Reuvers leads No. 7 Wisconsin past Eastern Illinois, 77-67
MADISON, Wis. (AP) — Wisconsin big man Nate Reuvers posed all sorts of problems for Eastern Illinois, which had no way to replicate him in practice.
Panthers coach Jay Spoonhour doesn’t exactly have a roster full of 6-foot-11 players who can score inside and out, rebound and block shots.
Reuvers did all three Wednesday night as the seventh-ranked Badgers began their season with a 77-67 victory over Eastern Illinois. The senior scored 18 points, finishing 2 of 3 on 3-pointers, and grabbed nine rebounds to go with five blocks.
“I was just amazed at the way he blocked shots and moved his feet and how agile he is. We don’t have any simulation for that. He’s just very good,” Spoonhour said.
Still, it wasn’t a cakewalk for the Badgers.
Eastern Illinois put itself in a huge hole by shooting poorly in the first half (24% from the field), failing to take care of the ball (six turnovers) and playing porous defense as Wisconsin shot 52% in the opening period.
After falling behind 43-20 at halftime, a 16-4 run early in the second half pulled the Panthers to 56-42. Josiah Wallace later closed the gap to 12 midway through the second half.
But Wisconsin’s Tyler Wahl scored on a drive and a dunk on back-to-back possessions, Ben Carlson drained a 3 and the threat was snuffed out. Eastern Illinois only trimmed the margin to 10 in the final minute with Wisconsin’s starters on the bench.
Reuvers said it was unacceptable that the Panthers scored 47 points in the second half.
“They were getting too many offensive rebounds,” Reuvers said after Eastern Illinois turned 13 offensive rebounds into 16 points. “Other than that, it’s just great to get out there and play finally.”
Carlson came off the bench to score 13 points for the Badgers, and D’Mitrik Trice had 11.
Wallace led Eastern Illinois with 16 points.
BIG MEN ON THE FLOOR
One of the big questions for the Badgers heading into the season was how coach Greg Gard would use Reuvers and 6-10 Micah Potter. The pair only started three games together last season after Potter became eligible in December following his transfer from Ohio State. Still, Potter was second on the team in scoring at 10 points per game behind Reuvers at 13 ppg. The pair started both halves as Gard mixed and matched lineups.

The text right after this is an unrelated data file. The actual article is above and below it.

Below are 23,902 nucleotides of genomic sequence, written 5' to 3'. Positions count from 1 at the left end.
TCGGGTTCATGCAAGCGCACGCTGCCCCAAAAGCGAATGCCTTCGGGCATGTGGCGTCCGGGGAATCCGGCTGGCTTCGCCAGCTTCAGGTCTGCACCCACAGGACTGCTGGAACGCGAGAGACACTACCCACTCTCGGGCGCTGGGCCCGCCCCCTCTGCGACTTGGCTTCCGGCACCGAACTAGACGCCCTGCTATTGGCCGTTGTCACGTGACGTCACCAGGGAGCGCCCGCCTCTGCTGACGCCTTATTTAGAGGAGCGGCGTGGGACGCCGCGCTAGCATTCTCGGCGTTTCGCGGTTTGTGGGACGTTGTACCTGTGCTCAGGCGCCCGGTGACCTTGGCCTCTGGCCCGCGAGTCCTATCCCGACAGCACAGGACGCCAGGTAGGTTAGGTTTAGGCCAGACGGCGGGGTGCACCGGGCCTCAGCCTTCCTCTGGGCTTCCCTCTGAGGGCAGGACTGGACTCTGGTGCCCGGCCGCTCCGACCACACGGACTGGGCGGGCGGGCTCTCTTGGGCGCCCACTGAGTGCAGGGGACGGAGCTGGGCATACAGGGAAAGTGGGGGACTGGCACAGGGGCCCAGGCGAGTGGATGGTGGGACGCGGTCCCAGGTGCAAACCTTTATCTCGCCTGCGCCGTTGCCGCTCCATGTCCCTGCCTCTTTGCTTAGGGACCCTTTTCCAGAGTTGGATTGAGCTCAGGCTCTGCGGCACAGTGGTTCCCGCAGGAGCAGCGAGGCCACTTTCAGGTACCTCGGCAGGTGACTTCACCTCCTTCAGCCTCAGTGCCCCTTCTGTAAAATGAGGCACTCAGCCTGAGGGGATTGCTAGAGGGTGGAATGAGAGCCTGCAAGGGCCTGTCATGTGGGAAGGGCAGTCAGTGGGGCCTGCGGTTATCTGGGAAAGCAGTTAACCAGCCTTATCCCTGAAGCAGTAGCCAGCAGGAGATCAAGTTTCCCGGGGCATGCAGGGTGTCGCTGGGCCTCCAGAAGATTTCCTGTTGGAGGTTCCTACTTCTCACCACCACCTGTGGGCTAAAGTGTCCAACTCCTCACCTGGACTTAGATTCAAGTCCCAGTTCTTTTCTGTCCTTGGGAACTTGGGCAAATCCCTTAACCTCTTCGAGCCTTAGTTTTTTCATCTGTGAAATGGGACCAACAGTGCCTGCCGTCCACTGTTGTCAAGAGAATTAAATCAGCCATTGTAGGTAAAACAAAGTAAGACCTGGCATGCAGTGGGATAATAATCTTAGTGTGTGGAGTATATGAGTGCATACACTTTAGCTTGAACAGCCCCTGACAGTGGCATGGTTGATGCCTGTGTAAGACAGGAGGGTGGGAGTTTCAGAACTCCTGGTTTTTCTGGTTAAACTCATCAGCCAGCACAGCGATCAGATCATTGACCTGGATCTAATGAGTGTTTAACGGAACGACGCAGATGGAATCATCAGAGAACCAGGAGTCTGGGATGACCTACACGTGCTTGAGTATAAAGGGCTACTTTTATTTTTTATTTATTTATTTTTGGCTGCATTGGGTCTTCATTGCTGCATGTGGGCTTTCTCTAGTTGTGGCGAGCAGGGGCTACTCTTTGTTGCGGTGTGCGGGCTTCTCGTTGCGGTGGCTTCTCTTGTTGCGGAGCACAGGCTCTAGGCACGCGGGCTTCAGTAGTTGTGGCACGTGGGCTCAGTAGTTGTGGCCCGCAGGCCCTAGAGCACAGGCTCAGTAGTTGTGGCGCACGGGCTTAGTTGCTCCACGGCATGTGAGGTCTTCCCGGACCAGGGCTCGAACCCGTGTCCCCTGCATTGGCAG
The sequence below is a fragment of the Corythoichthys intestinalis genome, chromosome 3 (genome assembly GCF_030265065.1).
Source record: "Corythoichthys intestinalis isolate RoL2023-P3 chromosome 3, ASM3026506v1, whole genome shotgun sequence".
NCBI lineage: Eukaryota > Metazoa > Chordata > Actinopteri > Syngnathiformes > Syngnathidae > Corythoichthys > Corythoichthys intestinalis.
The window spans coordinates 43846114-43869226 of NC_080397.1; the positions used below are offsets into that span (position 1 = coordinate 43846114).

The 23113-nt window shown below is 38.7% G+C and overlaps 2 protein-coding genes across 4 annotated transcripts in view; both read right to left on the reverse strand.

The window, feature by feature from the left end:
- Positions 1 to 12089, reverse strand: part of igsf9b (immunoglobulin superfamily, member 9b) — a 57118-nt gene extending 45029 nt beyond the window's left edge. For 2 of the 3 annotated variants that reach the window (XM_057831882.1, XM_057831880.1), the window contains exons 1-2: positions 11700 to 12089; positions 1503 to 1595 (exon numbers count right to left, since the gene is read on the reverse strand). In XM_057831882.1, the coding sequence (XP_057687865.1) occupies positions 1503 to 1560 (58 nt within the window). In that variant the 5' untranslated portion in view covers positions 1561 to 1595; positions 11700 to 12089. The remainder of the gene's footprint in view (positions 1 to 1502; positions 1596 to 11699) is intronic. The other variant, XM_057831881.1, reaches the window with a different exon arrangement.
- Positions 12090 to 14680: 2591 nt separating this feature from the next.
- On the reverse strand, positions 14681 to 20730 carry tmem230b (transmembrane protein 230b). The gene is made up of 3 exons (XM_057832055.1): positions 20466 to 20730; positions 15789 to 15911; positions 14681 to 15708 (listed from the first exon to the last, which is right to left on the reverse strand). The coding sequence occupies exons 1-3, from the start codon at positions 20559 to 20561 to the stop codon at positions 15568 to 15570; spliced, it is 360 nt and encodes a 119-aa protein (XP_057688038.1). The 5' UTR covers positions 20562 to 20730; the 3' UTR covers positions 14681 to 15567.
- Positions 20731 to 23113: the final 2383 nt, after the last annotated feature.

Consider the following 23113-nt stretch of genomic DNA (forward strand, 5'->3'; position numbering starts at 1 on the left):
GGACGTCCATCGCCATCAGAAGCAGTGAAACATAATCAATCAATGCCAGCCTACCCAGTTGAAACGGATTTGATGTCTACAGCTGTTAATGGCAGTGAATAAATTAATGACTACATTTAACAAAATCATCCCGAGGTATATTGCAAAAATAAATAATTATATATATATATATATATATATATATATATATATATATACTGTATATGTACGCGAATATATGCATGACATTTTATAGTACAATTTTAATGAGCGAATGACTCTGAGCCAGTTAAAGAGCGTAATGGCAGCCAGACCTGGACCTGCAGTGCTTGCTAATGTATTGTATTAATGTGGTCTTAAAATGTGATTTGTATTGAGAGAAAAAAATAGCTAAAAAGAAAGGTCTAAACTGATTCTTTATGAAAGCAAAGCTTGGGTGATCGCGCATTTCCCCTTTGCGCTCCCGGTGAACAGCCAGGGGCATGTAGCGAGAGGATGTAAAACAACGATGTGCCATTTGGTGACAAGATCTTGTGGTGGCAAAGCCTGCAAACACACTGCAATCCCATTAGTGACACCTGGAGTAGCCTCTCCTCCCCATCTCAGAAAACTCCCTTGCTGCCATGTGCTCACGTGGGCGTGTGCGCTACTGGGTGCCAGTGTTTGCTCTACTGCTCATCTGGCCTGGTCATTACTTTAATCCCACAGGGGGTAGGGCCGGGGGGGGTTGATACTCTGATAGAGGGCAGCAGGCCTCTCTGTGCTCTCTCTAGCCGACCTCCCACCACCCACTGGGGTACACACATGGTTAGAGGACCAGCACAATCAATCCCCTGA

Potter finished with nine points and eight rebounds. He also limped off the floor gingerly early in the second half, got treatment and returned.
Gard said he was mixing lineups to help his players get a feel for each other. “The biggest thing is just trying to get comfortable now that we’re in this environment and playing games and these are the guys that are going to be on the floor,” he said.
As experienced as the Badgers are — returning all five starters and seven of the top eight scorers from a team that won a share of the regular-season Big Ten title — underclassmen aren’t expected to shoulder a heavy load this season. But in addition to Carlson’s production off the bench, fellow freshman Jonathan Davis chipped in with eight points on 4-of-7 shooting. “I thought they looked pretty comfortable,” Gard said. “There were a couple of instances where I think the best teacher sometimes is experience. For them to get that experience and have something not go their way or make a mistake, that’s OK. That’s how you learn from it.”
Eastern Illinois: The Panthers shrugged off their early struggles to give the Badgers a test for part of the second half. But it simply wasn’t enough.
Wisconsin: It wasn’t as easy as many would’ve expected, and the Badgers have some things to clean up. But this senior-laden team is thinking more about where it will be this spring than a tune-up in late November.
Eastern Illinois: Plays at Marquette on Friday.
Wisconsin: Hosts Arkansas-Pine Bluff on Friday.